Exodus 28:31

I. OBSERVE HOW THE INDIVIDUAL IS HERE SUBORDINATED TO THE OFFICE. Jehovah tells Moses here, amid the solemnities of the mount, that his brother Aaron and Aaron's sons are to be taken for service in the priest's office; but no word is said concerning the characters of any of these men, not even Aaron himself. There is a demand that those who made the priestly garments should be wise-hearted, men with a spirit of wisdom which Jehovah himself would put into them; but nothing is said as to Aaron himself being wise-hearted. Nor is there any indication given beforehand of any personal fitness that he had for the office. We gather much as to the way in which God had been training Moses; but Aaron so far as we can see, seems to have been led by a way that he knew not. All the commandment to Moses is, "take to thee Aaron thy brother." He is indicated by a natural relation, and not by anything that suggests spiritual fitness. It is interesting to compare the utter absence of any reference here to personal character with the minute details of what constitutes fitness for bishop and deacon, as we find these details in the epistles to Timothy and Titus. In the old dispensation where there was but the shadow of good things to come, the trappings of the official and the ceremonies of the office were of more importance than the character of any individual holder. The purpose of Jehovah was best served, in proportion as the people, beholding Aaron, forgot that it was Aaron, and were chiefly impressed by the fact that they were looking on the appointed priest of the Most High.

II. OBSERVE WHAT WAS AIMED AT IN THE CONSTRUCTION OF THE PRIESTLY GARMENTS. They were to be for glory and for beauty. Not only different from the garments of the common people, but much more splendid. Gold was worked into the very substance of these garments; precious stones glittered upon them; and everything was done to make them beautiful and impressive. Nor was the splendour of these garments for a mere occasional revelation. Though not worn constantly, yet they had to be assumed for some part of every day; and thus all eyes were continually directed to symbols of the glory, beauty, and perfection which God was aiming to produce in the character of his people. There was as yet no finding of these things in human nature. The gold of human nature could not yet be purified from its debasing dross; but here for a symbol of the refined and perfected man, was gold, pure and bright, we may imagine, as ever came out of the furnace; and here were these precious stones, inestimably more precious since the tribal names were graven on them, and with the preciousness crowned when they took their place on the shoulders and breasts of the priest. Thus, whenever these stones flashed in the light, they spoke forth afresh the great truth, that this priest so gloriously attired, was the representative of the people before God; not a representative whom they had elected for themselves, and who would therefore go to God on a peradventure, but one who, because God himself had chosen him, could not fail to be acceptable. The principle underlying the direction to make these splendid garments is that which underlies the use of all trappings by government and authority. The outward shows of kingly state, the crown, the sceptre, the throne, the royal robes - these may not be impressive now as once they were; but they have been very serviceable once, and may still serve an important purpose, even though it be not easily perceived. It might make a difference in the administration of justice, if the garb of those who are the chief administrators were to differ nothing in public from what it is in private.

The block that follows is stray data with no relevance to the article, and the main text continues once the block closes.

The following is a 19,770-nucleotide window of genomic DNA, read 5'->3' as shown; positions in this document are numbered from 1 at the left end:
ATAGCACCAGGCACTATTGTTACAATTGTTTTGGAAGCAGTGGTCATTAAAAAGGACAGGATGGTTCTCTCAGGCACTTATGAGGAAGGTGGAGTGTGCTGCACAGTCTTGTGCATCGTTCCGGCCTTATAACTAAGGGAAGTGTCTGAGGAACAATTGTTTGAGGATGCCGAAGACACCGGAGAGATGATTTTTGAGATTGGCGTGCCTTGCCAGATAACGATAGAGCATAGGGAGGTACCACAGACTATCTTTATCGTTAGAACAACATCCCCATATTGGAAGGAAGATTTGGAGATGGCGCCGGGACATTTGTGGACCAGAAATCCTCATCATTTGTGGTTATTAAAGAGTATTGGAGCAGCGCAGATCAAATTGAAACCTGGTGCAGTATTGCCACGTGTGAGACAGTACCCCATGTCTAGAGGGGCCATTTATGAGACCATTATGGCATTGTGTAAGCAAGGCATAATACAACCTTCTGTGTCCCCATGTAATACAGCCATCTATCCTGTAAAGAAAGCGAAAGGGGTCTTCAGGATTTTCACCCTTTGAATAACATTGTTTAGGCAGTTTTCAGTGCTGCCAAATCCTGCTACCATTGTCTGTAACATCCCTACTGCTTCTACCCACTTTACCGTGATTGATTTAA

III. OBSERVE THAT TO SHOW FURTHER THE IMPORTANCE ATTACHED TO THESE GARMENTS, GOD HIMSELF PROVIDED SKILL FOR THE MAKING OF THEM. Much skill might be needed, far more than could be guessed by the observer, to make these garments graceful and impressive. What was all the richness of the material unless there was also dextrous, tasteful, and sympathetic workmanship? The gold, and the blue, and the purple, and all the rest of the promising materials would have availed nothing in some hands to avert a clumsy and cumbrous result. The people provided all they could, and it was a great deal; but God had to provide the craftsmen in order to make full use of the people's gift. - Y.







The robe of the ephod.
The third peculiar garment of the high priest was the robe of the ephod (vers. 5, 31). On the skirts of which were fastened —